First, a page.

Filariasis a global scourge and remains one of the major public health challenges worldwide1. The area along and between the Nyong and Sanaga/Mbam river is of very high potential economic importance and is critical for the development of Cameroon. It is a strategic location in Cameroon because it has high agricultural potential for national and export production and there are major industrial enterprises along the Sanaga (electricity, aluminium factory (Alubassa), plantations)2. However, the economic development of this latent economic engine is severely constrained by parasitic diseases most of them arthropod borne like onchocerciasis (River Blindness), malaria, loiasis and mansonellosis transmitted respectively by Simulium sp. (Blackflies), Anopheles mosquitoes, Chrypsops dimidiata and C. silaceus (horseflies) and Mansonia sp.3. These diseases and the nuisance of their biting vectors have untold devastating effects on the health and well-being of the communities along the Nyong/Sanaga river4. In recent years, many people have moved away from this area leading to a decline in agricultural production. These problems interact in a vicious circle that results in sustained poverty and suffering in the region. Farmers have two serious problems from vectors and pests5. These contribute to their poor health. With this, they cannot farm or protect their crops from pests, consequently low yield and quality and so cannot afford medication. On the other hand, with low yields and quality they are malnourished and this results to reduced disease resistance from vectors6. Onchocerciasis being one of the most prevalent diseases in this area which causes morbidity among the population7 is thus important to assess its level of prevalence; furthermore, because of the concomitant presence of other parasitic diseases and epilepsy, a study of co-endemicity with the link between the diseases is important. This study was aimed to determine the prevalence of human onchocerciasis and compare it with that of other main diseases transmitted through insect bites in three habitat types, forest-savannah transition, forest and savannah.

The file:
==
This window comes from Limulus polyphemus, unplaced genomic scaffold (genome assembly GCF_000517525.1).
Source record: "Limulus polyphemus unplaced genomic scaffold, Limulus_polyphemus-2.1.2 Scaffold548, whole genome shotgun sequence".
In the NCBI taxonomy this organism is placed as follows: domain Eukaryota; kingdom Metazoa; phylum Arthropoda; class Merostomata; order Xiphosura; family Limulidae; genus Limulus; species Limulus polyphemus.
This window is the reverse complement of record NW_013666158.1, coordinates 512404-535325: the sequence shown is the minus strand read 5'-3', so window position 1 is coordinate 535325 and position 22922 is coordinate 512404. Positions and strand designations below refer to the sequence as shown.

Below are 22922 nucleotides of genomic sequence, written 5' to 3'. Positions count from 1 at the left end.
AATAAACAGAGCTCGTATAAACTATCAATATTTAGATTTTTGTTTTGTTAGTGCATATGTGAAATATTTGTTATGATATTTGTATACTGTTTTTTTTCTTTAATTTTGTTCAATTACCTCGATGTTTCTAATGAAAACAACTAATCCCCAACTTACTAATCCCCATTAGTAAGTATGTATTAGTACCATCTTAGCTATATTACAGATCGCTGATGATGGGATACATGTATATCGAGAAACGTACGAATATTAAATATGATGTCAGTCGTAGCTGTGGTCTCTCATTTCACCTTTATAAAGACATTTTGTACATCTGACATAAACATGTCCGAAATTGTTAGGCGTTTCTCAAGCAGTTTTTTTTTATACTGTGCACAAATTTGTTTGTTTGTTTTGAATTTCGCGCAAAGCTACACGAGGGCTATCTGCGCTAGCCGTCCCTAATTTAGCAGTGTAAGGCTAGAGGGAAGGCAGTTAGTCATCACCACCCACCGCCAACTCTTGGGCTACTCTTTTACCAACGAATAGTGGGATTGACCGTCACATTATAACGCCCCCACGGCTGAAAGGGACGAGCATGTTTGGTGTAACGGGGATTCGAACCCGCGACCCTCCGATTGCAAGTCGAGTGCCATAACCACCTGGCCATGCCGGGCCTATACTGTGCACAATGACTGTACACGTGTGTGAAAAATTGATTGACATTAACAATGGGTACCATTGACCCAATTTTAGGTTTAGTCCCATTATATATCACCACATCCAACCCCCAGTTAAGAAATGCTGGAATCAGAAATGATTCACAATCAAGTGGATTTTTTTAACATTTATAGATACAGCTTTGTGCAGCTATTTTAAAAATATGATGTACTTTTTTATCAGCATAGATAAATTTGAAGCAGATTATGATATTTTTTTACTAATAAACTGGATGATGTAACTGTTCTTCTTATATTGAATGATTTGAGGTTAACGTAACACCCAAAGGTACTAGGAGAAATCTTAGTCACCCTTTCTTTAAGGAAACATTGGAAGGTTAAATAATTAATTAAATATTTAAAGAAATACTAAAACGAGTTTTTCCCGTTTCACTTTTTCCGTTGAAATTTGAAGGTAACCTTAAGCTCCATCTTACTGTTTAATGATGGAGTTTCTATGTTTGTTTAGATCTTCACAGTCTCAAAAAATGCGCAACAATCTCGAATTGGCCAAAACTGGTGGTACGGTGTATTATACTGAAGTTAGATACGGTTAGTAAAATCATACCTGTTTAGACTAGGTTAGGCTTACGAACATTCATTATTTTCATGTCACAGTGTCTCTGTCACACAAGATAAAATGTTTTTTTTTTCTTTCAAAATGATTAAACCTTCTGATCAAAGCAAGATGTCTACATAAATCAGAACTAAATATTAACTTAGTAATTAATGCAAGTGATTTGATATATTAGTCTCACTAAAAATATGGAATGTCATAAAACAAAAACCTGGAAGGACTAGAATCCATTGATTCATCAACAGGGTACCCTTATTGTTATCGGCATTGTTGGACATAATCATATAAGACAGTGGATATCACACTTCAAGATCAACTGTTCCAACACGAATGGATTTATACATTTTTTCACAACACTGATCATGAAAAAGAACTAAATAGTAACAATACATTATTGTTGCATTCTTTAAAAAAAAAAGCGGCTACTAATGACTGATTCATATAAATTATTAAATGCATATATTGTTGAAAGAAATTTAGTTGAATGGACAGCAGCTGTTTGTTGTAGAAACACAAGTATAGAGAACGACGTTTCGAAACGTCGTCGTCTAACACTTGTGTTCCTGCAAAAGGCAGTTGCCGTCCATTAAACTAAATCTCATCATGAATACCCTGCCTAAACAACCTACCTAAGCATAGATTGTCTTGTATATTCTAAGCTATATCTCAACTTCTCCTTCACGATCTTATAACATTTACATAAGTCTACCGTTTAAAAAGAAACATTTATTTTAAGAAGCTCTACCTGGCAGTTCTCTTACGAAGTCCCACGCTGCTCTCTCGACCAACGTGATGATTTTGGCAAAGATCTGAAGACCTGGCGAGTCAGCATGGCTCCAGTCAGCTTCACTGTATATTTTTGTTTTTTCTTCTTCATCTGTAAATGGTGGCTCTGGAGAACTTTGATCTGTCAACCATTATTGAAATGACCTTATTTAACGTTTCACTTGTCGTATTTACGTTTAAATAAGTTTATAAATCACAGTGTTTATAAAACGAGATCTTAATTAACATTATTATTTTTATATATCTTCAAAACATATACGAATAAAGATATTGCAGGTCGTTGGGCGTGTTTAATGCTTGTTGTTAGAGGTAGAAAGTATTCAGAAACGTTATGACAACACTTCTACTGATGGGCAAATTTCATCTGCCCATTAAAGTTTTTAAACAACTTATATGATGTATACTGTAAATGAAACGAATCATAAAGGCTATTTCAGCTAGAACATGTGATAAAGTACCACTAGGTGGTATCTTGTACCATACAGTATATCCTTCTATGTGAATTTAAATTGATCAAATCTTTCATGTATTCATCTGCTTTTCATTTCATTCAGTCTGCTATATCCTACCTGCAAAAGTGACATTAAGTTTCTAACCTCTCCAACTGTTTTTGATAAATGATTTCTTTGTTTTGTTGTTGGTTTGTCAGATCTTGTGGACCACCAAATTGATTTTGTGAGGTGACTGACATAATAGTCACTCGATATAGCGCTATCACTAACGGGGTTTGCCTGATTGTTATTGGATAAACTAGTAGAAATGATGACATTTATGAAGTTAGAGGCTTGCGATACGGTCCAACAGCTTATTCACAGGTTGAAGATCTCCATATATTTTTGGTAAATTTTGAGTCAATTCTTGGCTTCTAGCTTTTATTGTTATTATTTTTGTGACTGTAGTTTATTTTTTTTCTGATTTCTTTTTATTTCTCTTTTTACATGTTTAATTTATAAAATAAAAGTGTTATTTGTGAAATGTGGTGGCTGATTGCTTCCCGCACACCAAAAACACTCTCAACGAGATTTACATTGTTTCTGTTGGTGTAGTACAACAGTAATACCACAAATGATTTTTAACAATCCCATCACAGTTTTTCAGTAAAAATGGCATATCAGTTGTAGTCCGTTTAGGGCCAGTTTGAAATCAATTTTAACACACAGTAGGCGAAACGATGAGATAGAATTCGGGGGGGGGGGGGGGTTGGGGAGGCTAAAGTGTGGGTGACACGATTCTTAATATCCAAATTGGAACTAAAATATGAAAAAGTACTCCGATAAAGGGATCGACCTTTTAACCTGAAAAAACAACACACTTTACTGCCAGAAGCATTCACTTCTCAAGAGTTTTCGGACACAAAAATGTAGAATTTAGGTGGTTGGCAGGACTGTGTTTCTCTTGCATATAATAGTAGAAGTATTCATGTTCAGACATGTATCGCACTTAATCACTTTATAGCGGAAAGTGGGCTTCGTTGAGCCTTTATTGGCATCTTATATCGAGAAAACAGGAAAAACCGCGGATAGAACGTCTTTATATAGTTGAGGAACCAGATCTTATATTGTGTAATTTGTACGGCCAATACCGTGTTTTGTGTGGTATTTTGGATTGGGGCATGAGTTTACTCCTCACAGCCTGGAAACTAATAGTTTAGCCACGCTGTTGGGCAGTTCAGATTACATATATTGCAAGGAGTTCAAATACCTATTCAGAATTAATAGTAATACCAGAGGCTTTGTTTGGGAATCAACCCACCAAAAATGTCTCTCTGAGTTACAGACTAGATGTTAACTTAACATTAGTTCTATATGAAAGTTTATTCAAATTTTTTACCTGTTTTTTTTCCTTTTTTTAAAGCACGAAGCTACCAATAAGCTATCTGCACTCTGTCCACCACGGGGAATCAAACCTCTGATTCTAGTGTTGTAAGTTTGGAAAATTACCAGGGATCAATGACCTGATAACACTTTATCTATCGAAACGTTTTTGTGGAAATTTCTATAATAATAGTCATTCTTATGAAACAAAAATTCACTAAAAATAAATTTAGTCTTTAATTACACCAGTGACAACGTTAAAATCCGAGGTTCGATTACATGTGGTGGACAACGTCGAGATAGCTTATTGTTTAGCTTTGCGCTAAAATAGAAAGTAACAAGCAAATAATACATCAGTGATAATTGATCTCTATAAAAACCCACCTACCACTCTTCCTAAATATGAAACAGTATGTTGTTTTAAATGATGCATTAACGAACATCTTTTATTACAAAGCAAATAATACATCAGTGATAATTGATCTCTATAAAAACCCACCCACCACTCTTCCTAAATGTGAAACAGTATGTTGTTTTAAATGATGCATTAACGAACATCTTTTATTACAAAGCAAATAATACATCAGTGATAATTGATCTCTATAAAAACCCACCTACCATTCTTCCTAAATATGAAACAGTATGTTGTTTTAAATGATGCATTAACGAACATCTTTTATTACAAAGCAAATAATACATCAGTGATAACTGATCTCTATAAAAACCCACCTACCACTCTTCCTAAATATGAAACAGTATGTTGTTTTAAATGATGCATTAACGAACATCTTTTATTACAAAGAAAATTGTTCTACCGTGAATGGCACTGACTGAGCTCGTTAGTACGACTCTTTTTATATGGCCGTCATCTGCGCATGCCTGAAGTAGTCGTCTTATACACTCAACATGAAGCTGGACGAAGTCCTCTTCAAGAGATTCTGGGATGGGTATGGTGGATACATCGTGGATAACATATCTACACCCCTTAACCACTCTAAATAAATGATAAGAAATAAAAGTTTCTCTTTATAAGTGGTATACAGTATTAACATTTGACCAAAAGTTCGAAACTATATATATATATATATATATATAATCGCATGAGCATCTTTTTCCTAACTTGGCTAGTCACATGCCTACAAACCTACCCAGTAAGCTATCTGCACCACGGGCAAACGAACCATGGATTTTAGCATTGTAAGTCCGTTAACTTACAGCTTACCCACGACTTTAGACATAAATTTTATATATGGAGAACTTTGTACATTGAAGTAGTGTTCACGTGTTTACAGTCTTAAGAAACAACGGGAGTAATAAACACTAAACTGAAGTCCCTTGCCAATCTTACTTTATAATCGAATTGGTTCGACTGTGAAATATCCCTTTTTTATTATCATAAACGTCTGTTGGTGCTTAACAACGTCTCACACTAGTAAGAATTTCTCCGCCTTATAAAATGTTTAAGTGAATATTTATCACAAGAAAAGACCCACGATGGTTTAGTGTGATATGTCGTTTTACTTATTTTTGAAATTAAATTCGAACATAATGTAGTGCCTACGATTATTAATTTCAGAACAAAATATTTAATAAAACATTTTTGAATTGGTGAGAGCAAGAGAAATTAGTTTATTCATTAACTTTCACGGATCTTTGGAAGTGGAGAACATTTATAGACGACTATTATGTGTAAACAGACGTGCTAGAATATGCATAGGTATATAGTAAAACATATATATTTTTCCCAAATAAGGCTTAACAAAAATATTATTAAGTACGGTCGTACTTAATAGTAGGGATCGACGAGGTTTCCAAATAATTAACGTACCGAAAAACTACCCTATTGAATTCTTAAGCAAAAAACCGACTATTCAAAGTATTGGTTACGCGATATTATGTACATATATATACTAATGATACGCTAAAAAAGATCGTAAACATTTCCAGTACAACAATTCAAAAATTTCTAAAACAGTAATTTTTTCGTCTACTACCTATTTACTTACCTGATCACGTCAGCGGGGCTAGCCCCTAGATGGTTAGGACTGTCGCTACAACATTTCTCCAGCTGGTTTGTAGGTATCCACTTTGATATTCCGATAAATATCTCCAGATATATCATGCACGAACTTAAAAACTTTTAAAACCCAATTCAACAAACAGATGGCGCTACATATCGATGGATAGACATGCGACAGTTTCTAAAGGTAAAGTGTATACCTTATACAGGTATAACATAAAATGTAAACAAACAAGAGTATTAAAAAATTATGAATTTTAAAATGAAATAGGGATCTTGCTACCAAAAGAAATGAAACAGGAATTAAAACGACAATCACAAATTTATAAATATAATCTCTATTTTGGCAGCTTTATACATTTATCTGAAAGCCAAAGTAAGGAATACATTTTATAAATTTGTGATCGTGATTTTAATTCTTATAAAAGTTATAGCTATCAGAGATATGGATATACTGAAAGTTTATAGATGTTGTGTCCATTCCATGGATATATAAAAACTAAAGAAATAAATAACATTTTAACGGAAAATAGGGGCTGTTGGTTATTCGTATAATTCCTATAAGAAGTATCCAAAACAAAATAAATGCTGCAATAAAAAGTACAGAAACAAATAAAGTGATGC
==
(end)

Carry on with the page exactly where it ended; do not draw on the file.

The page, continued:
MATERIALS AND METHODS
Area of study: A cross-sectional study was conducted from September, 2009-2010. The study was carried out in a portion of the Sanaga river located in the Sanaga valley from Edea in the forest area to Mbakoau in the savannah area. Eight villages namely Mbebe, Nyanon-Kikot, Nyannon-Binoum, Ntol,
Ntol-Lenouck, Bonepoupa, Ombe and Mbakaou were selected. The portion of the study area is located between latitude 03°51’ N and 06°27’ N and longitude 10°08’ E and 12°37’ E and covers about 734 km from upstream of the Mbakaou dam to the Edea hydroelectric dam.
Ethical clearance: To carry out this research, an ethical clearance was obtained from the National Ethics Committee of Cameroon, in order to ensure consent and confidentiality of the participants under the registration number FWA IRBOOOO1954.
Sampling: In each of the 8 villages chosen (Table 1), a sample of the population was admitted following the inclusion criteria (adults and children of more than one year living in the village for at least 3 months) and exclusion criteria (all those who were not living in the village for more than 3 months per year).
Type of study: It was a cross-sectional study, taking place in 8 villages found within the three main habitat types of Cameroon, the forest habitat, savannah habitat and the forest-savannah transition habitat. Each person being satisfied with the criteria of the study was successively submitted to an interview, physical examination and collection of blood samples.
Interview: The interview was aimed at obtaining precise demographic data (age, sex and length of time in the village) and major manifestations experienced by the patients (itches, impaired vision and notion of epilepsy.